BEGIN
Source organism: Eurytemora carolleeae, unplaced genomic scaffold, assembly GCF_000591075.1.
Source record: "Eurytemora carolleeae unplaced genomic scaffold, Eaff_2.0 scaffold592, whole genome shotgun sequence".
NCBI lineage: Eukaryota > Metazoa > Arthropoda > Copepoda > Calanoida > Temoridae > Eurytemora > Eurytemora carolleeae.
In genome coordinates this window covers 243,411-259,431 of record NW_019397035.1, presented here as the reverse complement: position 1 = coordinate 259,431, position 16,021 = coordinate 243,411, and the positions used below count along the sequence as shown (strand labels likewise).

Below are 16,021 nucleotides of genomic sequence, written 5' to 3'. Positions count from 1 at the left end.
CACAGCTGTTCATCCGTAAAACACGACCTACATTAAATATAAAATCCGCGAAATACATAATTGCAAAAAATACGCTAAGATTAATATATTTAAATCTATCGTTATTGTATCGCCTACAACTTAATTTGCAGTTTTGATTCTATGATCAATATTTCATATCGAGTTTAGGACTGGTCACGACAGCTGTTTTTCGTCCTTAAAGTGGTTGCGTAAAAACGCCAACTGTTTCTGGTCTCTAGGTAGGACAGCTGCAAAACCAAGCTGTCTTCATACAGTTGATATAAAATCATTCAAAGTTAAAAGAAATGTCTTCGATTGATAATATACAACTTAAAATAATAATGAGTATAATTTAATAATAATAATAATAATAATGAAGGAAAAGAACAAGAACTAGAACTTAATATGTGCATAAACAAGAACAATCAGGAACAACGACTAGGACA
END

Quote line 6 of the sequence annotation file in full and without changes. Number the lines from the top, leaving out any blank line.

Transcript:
CACAGCTGTTCATCCGTAAAACACGACCTACATTAAATATAAAATCCGCGAAATACATAATTGCAAAAAATACGCTAAGATTAATATATTTAAATCTATCGTTATTGTATCGCCTACAACTTAATTTGCAGTTTTGATTCTATGATCAATATTTCATATCGAGTTTAGGACTGGTCACGACAGCTGTTTTTCGTCCTTAAAGTGGTTGCGTAAAAACGCCAACTGTTTCTGGTCTCTAGGTAGGACAGCTGCAAAACCAAGCTGTCTTCATACAGTTGATATAAAATCATTCAAAGTTAAAAGAAATGTCTTCGATTGATAATATACAACTTAAAATAATAATGAGTATAATTTAATAATAATAATAATAATAATGAAGGAAAAGAACAAGAACTAGAACTTAATATGTGCATAAACAAGAACAATCAGGAACAACGACTAGGACA